Tragic death inevitable in prison youth wing: nurse

A nurse who fought to save the life of an Indigenous teen after he harmed himself in the troubled youth wing of an adult prison has told an inquest a death was inevitable as she apologised to his family.

Cleveland Dodd was found unresponsive in the early hours of October 12, 2023, inside his cell in Unit 18 at Perth's Casuarina Prison, becoming the first juvenile to die in detention in Western Australia.

The 16-year-old had made multiple threats to self-harm and numerous requests for medical treatment and drinking water in the hours before he was discovered and taken to hospital.

He died eight days later.

The only nurse working that night, Fiona Bain, broke down in the witness box as she addressed the boy's family.

"As I reflect on Unit 18 I see it as a leaky boat," she said while sobbing.

"No matter how much you patch it up you were destined to see what happened on the night of the 11th and 12th of October was a complete tragedy.

"I would like to say to the family I am so sorry for your loss."

She said the unit's medical staff were "completely dedicated" to providing the best health care in "the most challenging environment".

Coroner Phil Urquhart noted Ms Bain had also apologised outside court and he agreed with her assessment that Unit 18 was a leaky boat.

"From the evidence I have heard that's an overwhelming understatement regarding the situation there," he said.

He commended her efforts in Cleveland's cell when she and corrections officers partially resuscitated him before paramedics arrived.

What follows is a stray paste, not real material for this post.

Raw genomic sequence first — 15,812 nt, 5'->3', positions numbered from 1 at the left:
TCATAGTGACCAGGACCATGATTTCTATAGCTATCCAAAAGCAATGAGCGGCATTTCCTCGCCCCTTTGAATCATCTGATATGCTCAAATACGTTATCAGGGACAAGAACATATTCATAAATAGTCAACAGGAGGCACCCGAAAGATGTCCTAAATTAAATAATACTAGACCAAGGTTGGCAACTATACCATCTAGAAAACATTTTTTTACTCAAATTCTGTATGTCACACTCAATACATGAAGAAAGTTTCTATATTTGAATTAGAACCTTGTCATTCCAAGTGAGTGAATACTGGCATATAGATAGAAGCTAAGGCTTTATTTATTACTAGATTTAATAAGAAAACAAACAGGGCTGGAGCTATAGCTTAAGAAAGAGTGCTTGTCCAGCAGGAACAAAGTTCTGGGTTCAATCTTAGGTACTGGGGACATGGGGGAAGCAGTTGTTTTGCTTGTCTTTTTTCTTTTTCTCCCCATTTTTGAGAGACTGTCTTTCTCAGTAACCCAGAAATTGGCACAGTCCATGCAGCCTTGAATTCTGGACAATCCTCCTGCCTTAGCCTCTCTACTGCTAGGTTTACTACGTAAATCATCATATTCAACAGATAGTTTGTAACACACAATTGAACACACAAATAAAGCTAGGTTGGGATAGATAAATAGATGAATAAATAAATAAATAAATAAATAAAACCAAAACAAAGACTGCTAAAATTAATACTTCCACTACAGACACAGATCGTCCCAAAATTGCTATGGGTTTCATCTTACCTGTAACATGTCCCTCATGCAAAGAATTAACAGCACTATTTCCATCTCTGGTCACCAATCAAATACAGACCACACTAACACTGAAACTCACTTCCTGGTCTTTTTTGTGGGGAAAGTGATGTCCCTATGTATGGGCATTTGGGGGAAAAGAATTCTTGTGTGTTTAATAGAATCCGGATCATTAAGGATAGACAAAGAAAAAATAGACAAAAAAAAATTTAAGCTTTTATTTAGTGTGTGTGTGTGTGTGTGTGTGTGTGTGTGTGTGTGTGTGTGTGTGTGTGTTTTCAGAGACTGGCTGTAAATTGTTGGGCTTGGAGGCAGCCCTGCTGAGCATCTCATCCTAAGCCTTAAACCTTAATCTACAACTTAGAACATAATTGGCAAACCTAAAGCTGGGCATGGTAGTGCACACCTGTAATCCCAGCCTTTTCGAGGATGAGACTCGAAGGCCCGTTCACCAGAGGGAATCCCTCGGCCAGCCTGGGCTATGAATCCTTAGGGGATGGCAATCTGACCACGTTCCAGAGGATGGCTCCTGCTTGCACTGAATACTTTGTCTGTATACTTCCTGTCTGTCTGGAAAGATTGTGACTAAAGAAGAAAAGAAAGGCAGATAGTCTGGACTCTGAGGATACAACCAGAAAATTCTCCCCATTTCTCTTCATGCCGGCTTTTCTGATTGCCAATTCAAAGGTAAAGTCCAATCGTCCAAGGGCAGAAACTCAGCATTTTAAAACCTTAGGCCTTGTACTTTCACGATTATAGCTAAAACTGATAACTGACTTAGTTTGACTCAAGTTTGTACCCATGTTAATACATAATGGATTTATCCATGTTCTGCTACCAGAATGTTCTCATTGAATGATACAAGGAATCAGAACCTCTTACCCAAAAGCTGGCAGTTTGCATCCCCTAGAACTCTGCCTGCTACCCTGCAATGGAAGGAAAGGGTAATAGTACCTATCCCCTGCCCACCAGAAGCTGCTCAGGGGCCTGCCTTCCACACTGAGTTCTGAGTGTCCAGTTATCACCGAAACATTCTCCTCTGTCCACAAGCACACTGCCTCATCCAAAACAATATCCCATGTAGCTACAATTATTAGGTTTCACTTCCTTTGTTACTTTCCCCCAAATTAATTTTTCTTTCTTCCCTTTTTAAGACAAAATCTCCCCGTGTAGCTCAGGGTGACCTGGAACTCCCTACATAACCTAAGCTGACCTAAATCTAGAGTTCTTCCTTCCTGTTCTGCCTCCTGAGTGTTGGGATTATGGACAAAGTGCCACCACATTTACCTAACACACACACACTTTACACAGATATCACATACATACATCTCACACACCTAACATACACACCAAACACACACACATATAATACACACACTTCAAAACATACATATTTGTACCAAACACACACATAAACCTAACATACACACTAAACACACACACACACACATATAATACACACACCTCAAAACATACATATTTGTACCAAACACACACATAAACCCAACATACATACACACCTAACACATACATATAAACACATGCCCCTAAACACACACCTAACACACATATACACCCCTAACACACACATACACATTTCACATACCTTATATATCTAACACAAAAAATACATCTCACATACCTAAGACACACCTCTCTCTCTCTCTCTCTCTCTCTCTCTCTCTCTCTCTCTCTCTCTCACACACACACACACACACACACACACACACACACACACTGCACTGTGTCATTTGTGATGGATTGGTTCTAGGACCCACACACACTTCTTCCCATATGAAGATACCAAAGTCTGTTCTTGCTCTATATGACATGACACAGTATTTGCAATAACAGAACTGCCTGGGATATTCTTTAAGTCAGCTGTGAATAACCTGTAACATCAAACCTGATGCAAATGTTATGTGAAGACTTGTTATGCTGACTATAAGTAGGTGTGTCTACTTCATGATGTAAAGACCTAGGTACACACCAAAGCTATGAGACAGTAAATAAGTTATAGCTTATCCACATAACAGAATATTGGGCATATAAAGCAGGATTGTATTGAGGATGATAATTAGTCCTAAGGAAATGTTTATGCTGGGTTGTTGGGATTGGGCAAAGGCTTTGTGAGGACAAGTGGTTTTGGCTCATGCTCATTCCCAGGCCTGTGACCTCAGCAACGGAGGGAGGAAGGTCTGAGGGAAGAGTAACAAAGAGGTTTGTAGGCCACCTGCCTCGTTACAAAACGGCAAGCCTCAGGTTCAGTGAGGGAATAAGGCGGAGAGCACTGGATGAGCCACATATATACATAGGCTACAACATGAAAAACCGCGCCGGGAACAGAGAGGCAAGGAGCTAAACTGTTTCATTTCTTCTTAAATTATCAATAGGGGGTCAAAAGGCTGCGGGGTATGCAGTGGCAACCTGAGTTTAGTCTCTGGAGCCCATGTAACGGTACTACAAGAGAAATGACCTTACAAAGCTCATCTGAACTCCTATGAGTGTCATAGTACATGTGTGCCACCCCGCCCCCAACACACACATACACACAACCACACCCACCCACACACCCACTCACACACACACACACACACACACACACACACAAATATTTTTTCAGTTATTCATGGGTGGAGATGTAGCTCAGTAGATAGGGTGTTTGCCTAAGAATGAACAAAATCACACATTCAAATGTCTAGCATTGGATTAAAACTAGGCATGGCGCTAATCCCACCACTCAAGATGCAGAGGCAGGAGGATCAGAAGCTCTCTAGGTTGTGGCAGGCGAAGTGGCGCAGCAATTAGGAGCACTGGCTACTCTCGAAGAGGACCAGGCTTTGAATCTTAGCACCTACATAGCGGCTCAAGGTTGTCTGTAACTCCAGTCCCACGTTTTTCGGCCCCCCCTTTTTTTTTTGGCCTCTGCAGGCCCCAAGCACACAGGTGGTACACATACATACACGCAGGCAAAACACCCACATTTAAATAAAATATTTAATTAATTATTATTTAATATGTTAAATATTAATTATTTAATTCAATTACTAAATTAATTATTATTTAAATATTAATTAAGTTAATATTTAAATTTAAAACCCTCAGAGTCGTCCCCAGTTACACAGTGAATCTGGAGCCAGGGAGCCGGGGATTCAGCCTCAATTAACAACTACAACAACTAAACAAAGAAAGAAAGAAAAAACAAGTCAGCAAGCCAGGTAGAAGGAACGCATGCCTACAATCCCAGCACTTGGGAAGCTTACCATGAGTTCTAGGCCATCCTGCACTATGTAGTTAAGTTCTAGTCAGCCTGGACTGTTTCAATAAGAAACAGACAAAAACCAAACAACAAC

The coroner also said he would likely find that he was satisfied with Ms Bain and the custodial staff's efforts to save the teen.

Cleveland Dodd
A prison nurse who tried to save teen Cleveland Dodd has sobbed while apologising to his family.

Ms Bain, who gave evidence for two days, told the inquest the situation was so dire that every detainee in the facility should have been included in a system that rates their risk of self-harm - known as the At-Risk Management System - and provided extra monitoring, but they weren't.

She said detainees made so many threats to inflict injuries to themselves, up to 50 per day, that it was impossible to implement the Department of Justice policy because of the staffing levels and infrastructure.

Their welfare was monitored through officers physically checking on detainees by looking through a locked door and using in-cell cameras, which the boys often covered with tissue paper to block the view.

The inquest heard that when this was repeatedly done, detainees were sometimes "chained" or restrained inside their cell for several hours.

Ms Bain also told the coroner senior officers could withhold medication from detainees if they had been violent towards staff, and it could become a "battle of wills" with custodial staff as she sought to provide care.

When permission was granted, Ms Bain said the medication was generally pushed under the detainee's door on a piece of paper.

She also said that if there was no drinking water in the detainee's cell, which was common, it would generally not be administered because that would require staff to open the cell door.

Prescription medication was generally handed to detainees in the early evening when their cell doors were unlocked to deliver a meal, under the watchful eye of a prison officer and a youth custodial officer carrying a shield.

Cleveland made eight threats to harm himself and six requests for Ms Bain and Panadol before he was found motionless in his cell.

The nurse said she has no recollection of youth custodial officer Nina Hayden telling her Cleveland had requested medical help on three occasions in the hours before he hurt himself.

She also said she was unaware that Cleveland's bid for bail had been adjourned earlier in the day or that he had made threats to harm himself, saying it would have been helpful and she would have gone to see him if she'd been told.

Lifeline 13 11 14

Kids Helpline 1800 55 1800 (for people aged 5 to 25)

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